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Palin makes appeal to women voters

Thousands, including several protesters, attend afternoon Henderson rally

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Heather Cory

Alaska Gov. Sarah Palin, the Republican nominee for vice president, rallied thousands of fans at the Henderson Pavilion on Tuesday.

Updated Tuesday, Oct. 21, 2008 | 5:01 p.m.

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Palin speaks in Henderson

Republican vice presidential nominee Alaska Governor Sarah Palin, left, arrives for a rally with daughters Piper, right, 7, and Willow, center, 13, and son Trig (held by Willow) in Henderson, Nev. Oct. 21, 2008. Launch slideshow »

By the time Republican vice presidential candidate Sarah Palin strode onto the stage at the Henderson Pavilion today, her crunch-time strategy for Nevada was obvious.

Backed by a panel that included prominent members of the National Organization for Women, female members of the Democratic National Platform Committee and the editor-in-chief of a women’s magazine, it was clear — Palin was after the women’s vote, which she said is still up in the air.

“Our opponents think they have the women’s vote all locked up, which is a little presumptuous, because only our side has a woman on the ticket,” Palin said.

And, with the election two weeks away, she appealed to the crowd to vote for the Republican ticket.

"Nevada, from now until voting day, which is coming so soon, you will hear our opponents go on and on about how they will fight for you," Palin said. Palin continued her ongoing slogan that only one man in the campaign has fought for the country and that man is John McCain.

Palin received a rock star’s welcome from the crowd, which Henderson Parks and Recreation officials estimated to be more than 7,000, particularly when she brought Lee Greenwood on the stage to sing the national anthem and “God Bless the U.S.A.”

The crowd loved her, though she gave a notably softer speech than in recent weeks, with fewer direct attacks on Democratic nominee Sen. Barack Obama. There was no mention of associations and just a passing mention of him being a socialist.

However, Palin did fire a few rounds at Obama, accusing him of underpaying the female members of his Senate staff and slighting former opponent Hillary Clinton in his vice presidential selection process.

“The working women of this country, those who work inside the home as well as those who work outside of it, have been overlooked by our politicians, and Barack Obama hasn’t given us any reason to believe that he would change that,” Palin said.

The Obama campaign quickly refuted the charges, issuing a response from Obama campaign adviser Anita Dunn saying the study Palin cited regarding Obama’s Senate payrolls was incomplete and that the campaign has a number of high-ranking women.

“Senator Obama has fought for equal pay for an equal day’s work, while Senator McCain has suggested that women don’t get equal pay because they need more education and training,” Dunn said. “While Senator Obama has proposed a plan to help working women, the McCain-Palin campaign offers just more negative attacks and distortions.”

In the remainder of her speech, Palin promoted McCain’s plan to achieve energy independence through a combination of investing in domestic production of coal, natural gas and oil, as well as promoting renewable sources like solar, wind and biomass.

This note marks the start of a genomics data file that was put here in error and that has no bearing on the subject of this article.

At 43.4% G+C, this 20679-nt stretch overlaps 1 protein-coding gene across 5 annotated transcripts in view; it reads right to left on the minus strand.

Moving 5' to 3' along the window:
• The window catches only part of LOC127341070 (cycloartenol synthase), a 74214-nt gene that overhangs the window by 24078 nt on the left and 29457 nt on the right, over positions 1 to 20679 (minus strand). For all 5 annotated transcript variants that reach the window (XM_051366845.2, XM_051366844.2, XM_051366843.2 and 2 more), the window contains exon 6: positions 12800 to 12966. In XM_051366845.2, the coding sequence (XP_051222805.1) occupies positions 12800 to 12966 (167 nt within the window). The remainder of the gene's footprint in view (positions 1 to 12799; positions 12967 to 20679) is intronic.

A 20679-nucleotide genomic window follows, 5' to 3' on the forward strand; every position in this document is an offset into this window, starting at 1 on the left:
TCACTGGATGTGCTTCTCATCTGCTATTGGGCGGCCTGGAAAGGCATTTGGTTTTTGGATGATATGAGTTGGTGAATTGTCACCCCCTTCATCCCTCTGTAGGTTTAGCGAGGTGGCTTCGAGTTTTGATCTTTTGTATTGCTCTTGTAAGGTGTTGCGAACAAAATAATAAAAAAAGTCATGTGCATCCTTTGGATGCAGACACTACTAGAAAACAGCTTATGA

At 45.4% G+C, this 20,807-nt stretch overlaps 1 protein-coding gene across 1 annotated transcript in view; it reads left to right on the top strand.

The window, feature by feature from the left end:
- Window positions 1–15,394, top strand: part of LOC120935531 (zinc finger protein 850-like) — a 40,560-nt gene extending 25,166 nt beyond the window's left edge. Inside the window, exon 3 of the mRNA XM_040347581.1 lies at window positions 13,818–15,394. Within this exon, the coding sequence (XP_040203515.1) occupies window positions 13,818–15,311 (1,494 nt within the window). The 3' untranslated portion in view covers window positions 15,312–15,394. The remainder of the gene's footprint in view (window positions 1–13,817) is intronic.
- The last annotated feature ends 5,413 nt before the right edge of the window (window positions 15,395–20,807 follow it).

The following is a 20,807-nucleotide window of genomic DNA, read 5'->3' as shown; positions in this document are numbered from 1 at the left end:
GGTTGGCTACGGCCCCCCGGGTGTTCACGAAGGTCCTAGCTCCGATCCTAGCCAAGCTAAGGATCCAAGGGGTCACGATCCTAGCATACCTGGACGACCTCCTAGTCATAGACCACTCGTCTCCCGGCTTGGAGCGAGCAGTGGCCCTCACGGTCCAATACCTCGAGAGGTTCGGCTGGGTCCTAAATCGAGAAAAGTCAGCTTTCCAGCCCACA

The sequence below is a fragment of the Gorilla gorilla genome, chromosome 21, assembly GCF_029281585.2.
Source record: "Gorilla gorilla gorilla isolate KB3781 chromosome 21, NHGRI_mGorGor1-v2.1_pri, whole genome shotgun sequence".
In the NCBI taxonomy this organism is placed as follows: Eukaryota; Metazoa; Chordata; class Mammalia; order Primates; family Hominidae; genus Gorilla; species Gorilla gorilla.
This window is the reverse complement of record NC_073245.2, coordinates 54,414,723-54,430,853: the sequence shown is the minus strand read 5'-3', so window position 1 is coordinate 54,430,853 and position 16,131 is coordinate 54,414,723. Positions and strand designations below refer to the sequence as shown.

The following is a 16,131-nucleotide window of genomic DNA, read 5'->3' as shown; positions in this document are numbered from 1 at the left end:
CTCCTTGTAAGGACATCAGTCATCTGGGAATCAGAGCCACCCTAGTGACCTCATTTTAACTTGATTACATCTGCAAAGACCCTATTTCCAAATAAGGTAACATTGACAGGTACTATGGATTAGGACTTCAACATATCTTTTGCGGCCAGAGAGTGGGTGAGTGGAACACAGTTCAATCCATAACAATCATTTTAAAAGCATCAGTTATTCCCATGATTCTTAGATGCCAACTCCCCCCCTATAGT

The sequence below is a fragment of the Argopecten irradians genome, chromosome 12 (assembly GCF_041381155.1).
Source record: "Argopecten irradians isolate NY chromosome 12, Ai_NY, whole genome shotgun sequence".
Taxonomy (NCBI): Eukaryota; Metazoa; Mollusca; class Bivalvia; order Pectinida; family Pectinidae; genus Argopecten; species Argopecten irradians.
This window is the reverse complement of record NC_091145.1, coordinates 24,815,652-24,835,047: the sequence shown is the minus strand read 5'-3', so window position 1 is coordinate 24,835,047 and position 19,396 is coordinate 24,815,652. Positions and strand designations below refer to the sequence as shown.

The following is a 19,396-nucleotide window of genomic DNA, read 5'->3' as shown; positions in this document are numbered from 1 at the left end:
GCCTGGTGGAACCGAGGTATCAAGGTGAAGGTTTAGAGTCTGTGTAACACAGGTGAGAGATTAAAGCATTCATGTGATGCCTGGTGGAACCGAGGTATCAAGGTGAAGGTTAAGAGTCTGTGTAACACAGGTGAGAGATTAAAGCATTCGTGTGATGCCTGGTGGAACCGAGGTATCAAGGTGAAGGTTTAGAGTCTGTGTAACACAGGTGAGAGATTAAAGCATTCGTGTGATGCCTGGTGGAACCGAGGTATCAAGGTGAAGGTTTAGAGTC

“John and I will adopt an all-of-the-above approach,” she said. “We must do this. We have 30 years of failed energy policy that has not moved us toward energy independence.”

In addition to being an advocate for women’s rights worldwide, Palin pledged that, if elected, she would be an advocate for families with special needs children.

“John and I have a vision of an America where every innocent life counts and every child has a chance,” she said. “And that is the spirit that I hope to bring to Washington, D.C.”

Palin’s speech resonated strongly with the women in the audience.

“I was surprised that her message was more about women today, but I thought it was great,” said Henderson resident Ruthie Fox. “I think women should feel empowered by her.”

When Palin mentioned the debt of gratitude women owed to the female reformers who came before them, Sun City Anthem residents Veronica Westurn and Donna Lakers said they felt Palin was talking to them.

“We are the women that (Palin) talked about, that laid the groundwork,” Westurn said. “It’s wonderful to be able to see this. We never could have dreamed that dream when we were that age, but it’s wonderful that she can.”

Before the Palin event, a long line snaked from the Henderson Pavilion out to Green Valley Parkway. Once inside, the crowd filled the 2,400 seats and spilled over onto the lawn.

Jon Ralston, a Sun political columnist at the event, wrote to those on his e-mail newsletter list that the crowd was raucus, with Obama-bashing going on. He wrote that some protesters were calling Obama a terrorist.

Republican Rep. Jon Porter, state Sen. Bob Beers and Clark County Commission candidate Brian Scroggins warmed up the crowd, with state Sen. Bob Beers imploring people to volunteer.

Across the street at the Paseo Verde Library, Democrats were trying to stage a rally to get people to vote early and to protest what the Democrats are saying is a campaign to suppress voting.

However, the parking lot to the Democratic rally was jammed with cars trying to get to the Palin rally. So the Democrats are going to delay their own rally until more people arrive.

In Reno earlier today, Palin went on the attack against Barack Obama, saying the Democratic presidential candidate would "redistribute wealth." She also said the Democratic ticket is unprepared for an international crisis.

- Sun writers J. Patrick Coolican, Amanda Finnegan and Dave Toplikar contributed to this story.

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